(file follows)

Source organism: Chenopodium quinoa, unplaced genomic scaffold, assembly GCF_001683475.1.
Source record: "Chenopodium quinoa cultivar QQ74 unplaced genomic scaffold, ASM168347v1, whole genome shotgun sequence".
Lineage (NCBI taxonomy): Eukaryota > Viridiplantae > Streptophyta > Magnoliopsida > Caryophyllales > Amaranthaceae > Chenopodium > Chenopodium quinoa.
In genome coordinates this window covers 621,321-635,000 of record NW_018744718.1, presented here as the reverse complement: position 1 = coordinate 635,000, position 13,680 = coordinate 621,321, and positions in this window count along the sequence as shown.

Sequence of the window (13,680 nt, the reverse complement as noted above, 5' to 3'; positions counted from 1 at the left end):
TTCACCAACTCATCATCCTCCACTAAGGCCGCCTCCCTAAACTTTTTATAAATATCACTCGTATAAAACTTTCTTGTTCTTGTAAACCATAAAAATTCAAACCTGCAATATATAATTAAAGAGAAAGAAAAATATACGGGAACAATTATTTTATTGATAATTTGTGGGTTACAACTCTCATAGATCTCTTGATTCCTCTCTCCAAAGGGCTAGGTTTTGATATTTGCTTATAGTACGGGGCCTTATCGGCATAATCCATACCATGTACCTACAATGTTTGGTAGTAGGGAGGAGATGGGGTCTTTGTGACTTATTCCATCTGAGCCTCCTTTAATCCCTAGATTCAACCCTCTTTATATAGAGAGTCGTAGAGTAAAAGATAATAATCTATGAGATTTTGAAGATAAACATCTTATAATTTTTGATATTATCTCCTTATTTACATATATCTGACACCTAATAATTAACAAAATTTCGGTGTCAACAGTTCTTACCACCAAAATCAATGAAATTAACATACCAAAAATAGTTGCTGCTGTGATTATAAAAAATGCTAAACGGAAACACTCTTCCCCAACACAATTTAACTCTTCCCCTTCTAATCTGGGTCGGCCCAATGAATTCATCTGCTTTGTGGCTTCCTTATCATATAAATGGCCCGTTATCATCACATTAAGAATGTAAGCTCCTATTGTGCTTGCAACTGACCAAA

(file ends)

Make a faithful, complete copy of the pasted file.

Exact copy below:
Source organism: Chenopodium quinoa, unplaced genomic scaffold, assembly GCF_001683475.1.
Source record: "Chenopodium quinoa cultivar QQ74 unplaced genomic scaffold, ASM168347v1, whole genome shotgun sequence".
Lineage (NCBI taxonomy): Eukaryota > Viridiplantae > Streptophyta > Magnoliopsida > Caryophyllales > Amaranthaceae > Chenopodium > Chenopodium quinoa.
In genome coordinates this window covers 621,321-635,000 of record NW_018744718.1, presented here as the reverse complement: position 1 = coordinate 635,000, position 13,680 = coordinate 621,321, and positions in this window count along the sequence as shown.

Sequence of the window (13,680 nt, the reverse complement as noted above, 5' to 3'; positions counted from 1 at the left end):
TTCACCAACTCATCATCCTCCACTAAGGCCGCCTCCCTAAACTTTTTATAAATATCACTCGTATAAAACTTTCTTGTTCTTGTAAACCATAAAAATTCAAACCTGCAATATATAATTAAAGAGAAAGAAAAATATACGGGAACAATTATTTTATTGATAATTTGTGGGTTACAACTCTCATAGATCTCTTGATTCCTCTCTCCAAAGGGCTAGGTTTTGATATTTGCTTATAGTACGGGGCCTTATCGGCATAATCCATACCATGTACCTACAATGTTTGGTAGTAGGGAGGAGATGGGGTCTTTGTGACTTATTCCATCTGAGCCTCCTTTAATCCCTAGATTCAACCCTCTTTATATAGAGAGTCGTAGAGTAAAAGATAATAATCTATGAGATTTTGAAGATAAACATCTTATAATTTTTGATATTATCTCCTTATTTACATATATCTGACACCTAATAATTAACAAAATTTCGGTGTCAACAGTTCTTACCACCAAAATCAATGAAATTAACATACCAAAAATAGTTGCTGCTGTGATTATAAAAAATGCTAAACGGAAACACTCTTCCCCAACACAATTTAACTCTTCCCCTTCTAATCTGGGTCGGCCCAATGAATTCATCTGCTTTGTGGCTTCCTTATCATATAAATGGCCCGTTATCATCACATTAAGAATGTAAGCTCCTATTGTGCTTGCAACTGACCAAA